Longtime News Corp. Human Resources Exec Stepping Down
Amid pressure from the company’s growing phone-hacking scandal, HR boss Beryl Cook announced Thursday she is leaving the post she's held since 2007.
At a time News Corp is under pressure from the mounting phone hacking scandal in London, the company’s head of human resources since 2007 is stepping down and being replaced in a corporate restructuring.
Beryl Cook, who has been in top positions at News Corp and subsidiaries for 22 years, is leaving, but will remain a strategic advisor focusing on organizational and talent initiatives across the company, according to an announcement Thursday.
In what it called a related move, News Corp named Jeff Mook, currently senior vice president of global compensation, to assume the position of Executive vice President and Chief Human Resources Officer. Mook, who is 50 years old, joined News Corp in March 2010 after 25 years as a consultant and HR expert, including working at AC Nielsen, Readers’ Digest and The Interpublic
Mook will report to News Corp Deputy Chairman Chase Carey.
Cook, who was originally a journalist, worked in various divisions and related entities over the years including BSkyB in the U.K.
At both STAR TV in Hong Kong and at BSkyB in London, she worked very closely with James Murdoch. At BSkyB her title was Director of People.
While James Murdoch was CEO of the European satellite service. In 2005, she was credited with creating what was called a Forum, to encourage two-way communications between employees and management.
She was also a key player in the many pro-environmental campaign run by BSkyB, although she stopped short of implementing the CEO's ambition of erecting a wind turbine above the company's headquarters. Under her leadership BSkyB, however, did achieve the status of one of the first media companies in the UK to become carbon-neutral.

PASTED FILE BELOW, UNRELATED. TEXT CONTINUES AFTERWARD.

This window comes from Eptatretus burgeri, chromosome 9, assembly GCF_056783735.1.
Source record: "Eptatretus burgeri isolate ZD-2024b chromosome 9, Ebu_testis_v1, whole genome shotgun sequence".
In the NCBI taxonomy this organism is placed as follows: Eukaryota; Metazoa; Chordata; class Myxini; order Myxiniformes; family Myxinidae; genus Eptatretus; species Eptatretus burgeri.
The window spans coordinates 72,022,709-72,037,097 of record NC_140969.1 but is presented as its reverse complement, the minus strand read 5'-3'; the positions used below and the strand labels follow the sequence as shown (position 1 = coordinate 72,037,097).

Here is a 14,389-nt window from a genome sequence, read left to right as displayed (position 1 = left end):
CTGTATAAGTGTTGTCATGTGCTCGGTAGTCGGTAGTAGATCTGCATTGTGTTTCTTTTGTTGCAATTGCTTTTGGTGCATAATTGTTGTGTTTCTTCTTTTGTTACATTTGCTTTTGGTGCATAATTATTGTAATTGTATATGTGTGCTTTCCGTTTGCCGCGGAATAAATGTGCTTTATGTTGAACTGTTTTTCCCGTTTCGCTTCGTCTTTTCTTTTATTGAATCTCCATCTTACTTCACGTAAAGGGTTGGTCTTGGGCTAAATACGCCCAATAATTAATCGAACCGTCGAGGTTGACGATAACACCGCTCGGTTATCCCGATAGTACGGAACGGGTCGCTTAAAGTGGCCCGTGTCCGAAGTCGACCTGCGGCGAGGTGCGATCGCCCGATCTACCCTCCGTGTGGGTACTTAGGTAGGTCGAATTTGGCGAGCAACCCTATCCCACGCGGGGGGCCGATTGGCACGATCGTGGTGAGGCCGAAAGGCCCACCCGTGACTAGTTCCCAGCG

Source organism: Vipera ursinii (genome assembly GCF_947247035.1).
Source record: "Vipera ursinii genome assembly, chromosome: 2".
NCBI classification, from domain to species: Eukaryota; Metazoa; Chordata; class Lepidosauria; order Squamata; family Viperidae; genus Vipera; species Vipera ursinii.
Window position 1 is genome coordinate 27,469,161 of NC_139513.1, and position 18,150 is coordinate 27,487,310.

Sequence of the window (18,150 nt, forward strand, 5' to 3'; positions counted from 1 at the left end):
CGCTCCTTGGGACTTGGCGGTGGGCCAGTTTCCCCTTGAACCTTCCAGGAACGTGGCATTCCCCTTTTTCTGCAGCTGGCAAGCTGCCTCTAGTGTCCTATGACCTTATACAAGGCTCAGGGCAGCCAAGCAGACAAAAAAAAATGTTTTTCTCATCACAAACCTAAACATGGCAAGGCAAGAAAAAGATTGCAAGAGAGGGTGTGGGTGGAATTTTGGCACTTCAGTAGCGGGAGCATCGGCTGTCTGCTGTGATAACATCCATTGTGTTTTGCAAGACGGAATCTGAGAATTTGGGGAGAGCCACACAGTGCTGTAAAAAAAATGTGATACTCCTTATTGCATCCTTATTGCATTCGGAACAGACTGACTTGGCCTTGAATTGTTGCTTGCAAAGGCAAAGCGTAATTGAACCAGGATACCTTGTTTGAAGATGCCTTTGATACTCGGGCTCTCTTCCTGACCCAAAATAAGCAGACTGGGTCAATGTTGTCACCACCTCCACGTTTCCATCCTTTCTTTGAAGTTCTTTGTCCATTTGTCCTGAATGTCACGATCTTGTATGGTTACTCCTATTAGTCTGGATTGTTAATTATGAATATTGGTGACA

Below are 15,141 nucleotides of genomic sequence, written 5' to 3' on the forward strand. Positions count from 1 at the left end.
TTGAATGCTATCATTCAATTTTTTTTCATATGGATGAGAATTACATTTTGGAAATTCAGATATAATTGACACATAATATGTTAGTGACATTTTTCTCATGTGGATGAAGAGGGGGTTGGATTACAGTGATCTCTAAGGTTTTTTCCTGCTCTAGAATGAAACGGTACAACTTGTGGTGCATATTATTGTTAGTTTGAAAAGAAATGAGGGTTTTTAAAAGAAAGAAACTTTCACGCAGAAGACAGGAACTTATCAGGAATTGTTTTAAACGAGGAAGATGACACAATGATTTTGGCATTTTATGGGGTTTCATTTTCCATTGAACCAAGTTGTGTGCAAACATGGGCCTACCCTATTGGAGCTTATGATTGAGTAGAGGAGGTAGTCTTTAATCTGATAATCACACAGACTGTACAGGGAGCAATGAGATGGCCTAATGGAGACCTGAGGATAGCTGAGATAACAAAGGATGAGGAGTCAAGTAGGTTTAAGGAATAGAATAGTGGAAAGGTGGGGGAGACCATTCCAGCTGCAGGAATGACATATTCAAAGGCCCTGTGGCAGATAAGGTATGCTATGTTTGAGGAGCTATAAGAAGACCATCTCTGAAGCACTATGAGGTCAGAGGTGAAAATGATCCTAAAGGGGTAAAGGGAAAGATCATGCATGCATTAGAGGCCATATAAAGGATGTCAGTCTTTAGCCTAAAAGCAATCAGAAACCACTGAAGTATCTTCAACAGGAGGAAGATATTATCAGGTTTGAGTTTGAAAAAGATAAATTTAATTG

James Murdoch has become a central figure in the hacking scandal, and is expected to testify Nov. 10 once again before a committee of members of the British Parliament.
In 2007, Cook moved from London to New York to become head of HR for the entire corporation. At that time she was also named a member of the office of the chairman. The chairman, of course, is Rupert Murdoch, who is also CEO of the company. The restructuring means the head of HR no longer is part of the office of the chairman, but rather reports now to the deputy chairman.
On Thursday, Murdoch issued a statement praising Cook: “Beryl has brought curiosity, creativity and endless energy to her work.
I have valued her good counsel and the progress she has made strengthening our ability to develop and connect colleagues, and provide dedicated people with great opportunities around the world. I understand her decision to leave New York and am delighted she has agreed to continue playing an important role within the company.”
Cook, per the announcement is returning to “the Asia Pacific region to be closer to her family.”
During her tenure, Cook also held positions or worked with News Ltd. In Australia, the Fiji Times in Fiji and STAR TV in Asia.
“Making the decision to step back has been difficult,” said Cook in a statement, “but, after more than 20 years on the road, I would like to be closer to my family, and to roll up my sleeves again to work directly with some of the talented teams in the international businesses.”
Mimi Turner in London contributed to this report.